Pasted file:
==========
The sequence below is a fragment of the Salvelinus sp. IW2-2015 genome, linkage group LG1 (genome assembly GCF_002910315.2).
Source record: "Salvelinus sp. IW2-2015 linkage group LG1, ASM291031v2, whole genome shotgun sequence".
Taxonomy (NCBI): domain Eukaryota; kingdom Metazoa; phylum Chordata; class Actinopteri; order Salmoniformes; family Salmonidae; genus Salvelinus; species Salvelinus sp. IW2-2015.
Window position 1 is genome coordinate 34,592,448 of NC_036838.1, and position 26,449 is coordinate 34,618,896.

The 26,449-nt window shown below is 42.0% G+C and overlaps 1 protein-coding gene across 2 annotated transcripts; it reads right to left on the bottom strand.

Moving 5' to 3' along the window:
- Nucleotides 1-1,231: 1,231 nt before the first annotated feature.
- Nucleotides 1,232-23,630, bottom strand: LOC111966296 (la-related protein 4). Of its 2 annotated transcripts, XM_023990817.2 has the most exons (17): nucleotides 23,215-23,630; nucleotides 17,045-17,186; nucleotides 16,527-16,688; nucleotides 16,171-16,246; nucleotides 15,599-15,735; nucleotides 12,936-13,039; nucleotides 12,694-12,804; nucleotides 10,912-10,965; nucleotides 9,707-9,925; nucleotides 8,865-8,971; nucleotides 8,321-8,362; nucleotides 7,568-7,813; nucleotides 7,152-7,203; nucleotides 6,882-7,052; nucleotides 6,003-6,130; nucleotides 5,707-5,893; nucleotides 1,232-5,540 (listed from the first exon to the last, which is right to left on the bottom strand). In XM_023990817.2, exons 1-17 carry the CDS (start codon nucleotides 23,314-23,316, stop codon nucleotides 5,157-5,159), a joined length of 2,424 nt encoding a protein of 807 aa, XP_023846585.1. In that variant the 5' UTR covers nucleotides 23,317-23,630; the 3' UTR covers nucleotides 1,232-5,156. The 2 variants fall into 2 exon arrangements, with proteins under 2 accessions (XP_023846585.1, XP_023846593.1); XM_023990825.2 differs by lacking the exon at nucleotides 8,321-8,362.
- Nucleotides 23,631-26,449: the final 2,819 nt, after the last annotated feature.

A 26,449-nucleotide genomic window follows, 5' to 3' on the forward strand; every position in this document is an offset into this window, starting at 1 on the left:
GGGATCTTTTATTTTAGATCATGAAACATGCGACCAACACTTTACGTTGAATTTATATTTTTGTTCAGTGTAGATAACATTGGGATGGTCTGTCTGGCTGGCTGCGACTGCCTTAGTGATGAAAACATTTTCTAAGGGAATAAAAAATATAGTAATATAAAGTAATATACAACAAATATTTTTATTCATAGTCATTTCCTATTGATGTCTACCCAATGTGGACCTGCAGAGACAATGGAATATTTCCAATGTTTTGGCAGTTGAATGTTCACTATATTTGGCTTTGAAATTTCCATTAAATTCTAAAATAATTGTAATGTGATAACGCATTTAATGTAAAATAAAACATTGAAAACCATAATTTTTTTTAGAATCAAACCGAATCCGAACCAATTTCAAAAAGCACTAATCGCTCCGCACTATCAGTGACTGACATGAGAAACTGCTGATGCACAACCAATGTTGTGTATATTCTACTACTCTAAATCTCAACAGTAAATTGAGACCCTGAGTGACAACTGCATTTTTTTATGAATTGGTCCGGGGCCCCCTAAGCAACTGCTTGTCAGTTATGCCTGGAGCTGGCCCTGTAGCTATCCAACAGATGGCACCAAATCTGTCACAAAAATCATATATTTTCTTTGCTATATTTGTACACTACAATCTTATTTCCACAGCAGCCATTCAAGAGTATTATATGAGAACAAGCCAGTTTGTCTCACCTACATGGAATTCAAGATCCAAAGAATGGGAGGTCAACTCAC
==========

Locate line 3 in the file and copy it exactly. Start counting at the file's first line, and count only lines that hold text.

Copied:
Taxonomy (NCBI): domain Eukaryota; kingdom Metazoa; phylum Chordata; class Actinopteri; order Salmoniformes; family Salmonidae; genus Salvelinus; species Salvelinus sp. IW2-2015.